Monday, March 2, 2009


For the last month and a half or so I've sat across from one of Edward Bertynsky's photos in the Criteria exhibition at A + D Gallery which I work for for. The photo is of a "landscape" formed by the collection of thousands upon thousands of discarded and used car tires. The image is striking and beautiful in its formal qualities. However I find that as people progressed through the exhibition, one of the most common questions was how this photograph could function as a part of an exhibition which was assumed to be about sustainability. The truth behind the driving force on the exhibition Criteria was not sustainability but more so on how unsustainable WE truly are. A mirror effect if you will. The paradox Bertynsky's photograph presented was of how it was probably the most aesthetically pleasing image in the whole show yet it was the most blunt image on waste and an unsustainable culture.

I find it very interesting to think, regarding on this weeks readings; Creative Destruction by Rebecca Solnit, EveryCorner is Alive , and The Death of Enviromentalism by Micheal Shellinberg and Ted Nordhaus, on what an artists role could be in environmental issues and activism. Kevin Fueller ( I hope I spelled his name correctly) whom is the director for 2008-2009 , had a lot of interesting things to say regarding why he feels artist could be a better vehicle for communicating a lot of the present issues facing humans nature than scientist could ever attempt. His reason for this is that artist have a better sense of connecting to a viewer wile scientist approach a more dry and statistical dialogue to research. I keep thinking back to the Bertynsky photo and how it perplexed a lot of iewers yet it striked a strong attention and thought process. There are breaking of rules and ethics in a sense which artist have more liberty of playing with than a scientist or a politician. I can begin to understand exactly what mister Fuller means.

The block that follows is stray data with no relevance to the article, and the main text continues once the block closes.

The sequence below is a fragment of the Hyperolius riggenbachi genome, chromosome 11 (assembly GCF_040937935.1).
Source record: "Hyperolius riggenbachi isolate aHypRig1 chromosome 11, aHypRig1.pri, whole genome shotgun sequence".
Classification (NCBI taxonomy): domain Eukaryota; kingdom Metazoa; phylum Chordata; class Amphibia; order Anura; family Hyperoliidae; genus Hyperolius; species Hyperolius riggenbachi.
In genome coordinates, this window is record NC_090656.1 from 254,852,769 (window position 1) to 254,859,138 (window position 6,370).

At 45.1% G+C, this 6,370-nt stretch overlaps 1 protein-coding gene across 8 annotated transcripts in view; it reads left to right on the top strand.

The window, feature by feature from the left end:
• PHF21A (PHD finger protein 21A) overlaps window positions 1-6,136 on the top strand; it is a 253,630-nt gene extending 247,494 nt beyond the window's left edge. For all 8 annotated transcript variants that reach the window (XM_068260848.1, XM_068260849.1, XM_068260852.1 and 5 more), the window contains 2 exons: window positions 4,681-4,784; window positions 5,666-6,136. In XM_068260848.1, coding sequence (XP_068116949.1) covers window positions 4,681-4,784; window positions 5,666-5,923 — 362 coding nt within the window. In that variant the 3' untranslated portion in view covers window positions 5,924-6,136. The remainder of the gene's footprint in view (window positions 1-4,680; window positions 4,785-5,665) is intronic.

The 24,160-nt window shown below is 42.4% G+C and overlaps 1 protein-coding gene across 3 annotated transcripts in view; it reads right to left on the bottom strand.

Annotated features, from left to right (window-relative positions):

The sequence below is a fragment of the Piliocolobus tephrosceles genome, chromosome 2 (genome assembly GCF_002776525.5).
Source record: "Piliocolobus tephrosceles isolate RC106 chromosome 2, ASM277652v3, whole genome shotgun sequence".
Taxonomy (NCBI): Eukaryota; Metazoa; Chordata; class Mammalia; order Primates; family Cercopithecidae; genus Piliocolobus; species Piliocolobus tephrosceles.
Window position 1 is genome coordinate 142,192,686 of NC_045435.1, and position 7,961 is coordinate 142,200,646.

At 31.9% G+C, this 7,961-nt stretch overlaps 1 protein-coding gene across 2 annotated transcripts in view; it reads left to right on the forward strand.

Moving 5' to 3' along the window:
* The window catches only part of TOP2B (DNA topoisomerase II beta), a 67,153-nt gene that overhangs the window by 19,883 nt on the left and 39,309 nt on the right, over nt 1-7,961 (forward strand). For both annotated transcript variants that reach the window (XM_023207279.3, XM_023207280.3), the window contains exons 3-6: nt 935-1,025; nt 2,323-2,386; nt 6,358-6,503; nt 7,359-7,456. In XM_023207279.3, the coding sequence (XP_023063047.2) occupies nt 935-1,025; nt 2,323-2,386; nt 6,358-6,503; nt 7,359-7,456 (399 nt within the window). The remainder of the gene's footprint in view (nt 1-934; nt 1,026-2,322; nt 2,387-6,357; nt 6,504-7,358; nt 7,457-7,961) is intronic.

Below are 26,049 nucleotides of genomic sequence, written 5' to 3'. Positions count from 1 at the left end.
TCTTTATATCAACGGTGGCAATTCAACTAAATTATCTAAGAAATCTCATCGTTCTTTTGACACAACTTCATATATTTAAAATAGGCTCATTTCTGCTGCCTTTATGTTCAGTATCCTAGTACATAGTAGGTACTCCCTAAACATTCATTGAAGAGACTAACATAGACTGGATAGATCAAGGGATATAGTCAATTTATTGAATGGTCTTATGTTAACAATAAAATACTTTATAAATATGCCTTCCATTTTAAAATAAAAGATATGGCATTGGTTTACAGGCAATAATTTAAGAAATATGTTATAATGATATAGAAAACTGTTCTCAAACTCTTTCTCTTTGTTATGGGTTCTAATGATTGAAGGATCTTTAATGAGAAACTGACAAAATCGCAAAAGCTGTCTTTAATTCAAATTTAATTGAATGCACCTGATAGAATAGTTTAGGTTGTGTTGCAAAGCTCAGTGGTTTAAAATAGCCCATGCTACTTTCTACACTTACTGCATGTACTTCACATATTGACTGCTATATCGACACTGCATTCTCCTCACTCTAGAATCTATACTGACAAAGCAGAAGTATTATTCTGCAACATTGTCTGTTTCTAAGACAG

A lot of the discussion sorrounding Eliot Porters practice is how nature informs culture and how our sorroundings have developed into entirely synthetic enviroments. I find it interesting to reflect back to the Byophylia theory here because in a sense though our sorroundings are very heavy in synthetic material ,it is clear to point out that everything we have created comes from nature itself. Yes the tampering of material and changing of process has conscecuences, and a lot to which ar eevry clear and present threats. However I think there is much to say about were things come from and how in a sense earth remains locked within itself as both the scene of the crime and the provider of material. Im a little unclear of were im going with this statement I will admit, but I think the connection Im attempting to make is the connection between man and earth and how there is a conversation between the two taht continues even though our current synthetic world blurrs things.

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